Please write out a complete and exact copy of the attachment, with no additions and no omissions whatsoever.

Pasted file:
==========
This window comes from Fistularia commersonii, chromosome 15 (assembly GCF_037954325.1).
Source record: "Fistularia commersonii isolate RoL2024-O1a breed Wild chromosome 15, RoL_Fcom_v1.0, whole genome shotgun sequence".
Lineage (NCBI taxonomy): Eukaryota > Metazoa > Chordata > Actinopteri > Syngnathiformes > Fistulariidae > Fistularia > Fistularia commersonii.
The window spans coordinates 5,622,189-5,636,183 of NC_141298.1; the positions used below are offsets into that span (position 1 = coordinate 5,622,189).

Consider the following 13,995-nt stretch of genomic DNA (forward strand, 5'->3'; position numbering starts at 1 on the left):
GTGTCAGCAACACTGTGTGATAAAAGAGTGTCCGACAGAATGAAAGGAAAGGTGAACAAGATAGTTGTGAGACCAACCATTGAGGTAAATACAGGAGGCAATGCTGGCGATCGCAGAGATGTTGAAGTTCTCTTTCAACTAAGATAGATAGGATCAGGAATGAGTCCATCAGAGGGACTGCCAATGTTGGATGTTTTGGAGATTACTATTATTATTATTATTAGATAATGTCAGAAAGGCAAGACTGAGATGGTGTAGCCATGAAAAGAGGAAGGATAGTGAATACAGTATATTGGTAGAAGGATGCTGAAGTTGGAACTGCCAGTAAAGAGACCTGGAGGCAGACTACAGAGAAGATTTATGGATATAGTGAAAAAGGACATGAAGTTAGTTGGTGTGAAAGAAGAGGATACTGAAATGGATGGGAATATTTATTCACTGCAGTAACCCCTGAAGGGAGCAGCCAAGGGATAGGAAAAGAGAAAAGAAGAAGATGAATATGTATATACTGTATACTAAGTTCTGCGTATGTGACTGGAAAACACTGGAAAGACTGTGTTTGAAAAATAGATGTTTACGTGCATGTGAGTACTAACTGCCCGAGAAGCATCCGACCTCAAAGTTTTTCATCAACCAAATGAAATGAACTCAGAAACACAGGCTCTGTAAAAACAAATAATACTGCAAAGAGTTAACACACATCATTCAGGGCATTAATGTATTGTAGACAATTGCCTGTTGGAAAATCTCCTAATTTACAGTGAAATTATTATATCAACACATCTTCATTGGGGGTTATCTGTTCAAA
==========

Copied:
This window comes from Fistularia commersonii, chromosome 15 (assembly GCF_037954325.1).
Source record: "Fistularia commersonii isolate RoL2024-O1a breed Wild chromosome 15, RoL_Fcom_v1.0, whole genome shotgun sequence".
Lineage (NCBI taxonomy): Eukaryota > Metazoa > Chordata > Actinopteri > Syngnathiformes > Fistulariidae > Fistularia > Fistularia commersonii.
The window spans coordinates 5,622,189-5,636,183 of NC_141298.1; the positions used below are offsets into that span (position 1 = coordinate 5,622,189).

Consider the following 13,995-nt stretch of genomic DNA (forward strand, 5'->3'; position numbering starts at 1 on the left):
GTGTCAGCAACACTGTGTGATAAAAGAGTGTCCGACAGAATGAAAGGAAAGGTGAACAAGATAGTTGTGAGACCAACCATTGAGGTAAATACAGGAGGCAATGCTGGCGATCGCAGAGATGTTGAAGTTCTCTTTCAACTAAGATAGATAGGATCAGGAATGAGTCCATCAGAGGGACTGCCAATGTTGGATGTTTTGGAGATTACTATTATTATTATTATTAGATAATGTCAGAAAGGCAAGACTGAGATGGTGTAGCCATGAAAAGAGGAAGGATAGTGAATACAGTATATTGGTAGAAGGATGCTGAAGTTGGAACTGCCAGTAAAGAGACCTGGAGGCAGACTACAGAGAAGATTTATGGATATAGTGAAAAAGGACATGAAGTTAGTTGGTGTGAAAGAAGAGGATACTGAAATGGATGGGAATATTTATTCACTGCAGTAACCCCTGAAGGGAGCAGCCAAGGGATAGGAAAAGAGAAAAGAAGAAGATGAATATGTATATACTGTATACTAAGTTCTGCGTATGTGACTGGAAAACACTGGAAAGACTGTGTTTGAAAAATAGATGTTTACGTGCATGTGAGTACTAACTGCCCGAGAAGCATCCGACCTCAAAGTTTTTCATCAACCAAATGAAATGAACTCAGAAACACAGGCTCTGTAAAAACAAATAATACTGCAAAGAGTTAACACACATCATTCAGGGCATTAATGTATTGTAGACAATTGCCTGTTGGAAAATCTCCTAATTTACAGTGAAATTATTATATCAACACATCTTCATTGGGGGTTATCTGTTCAAA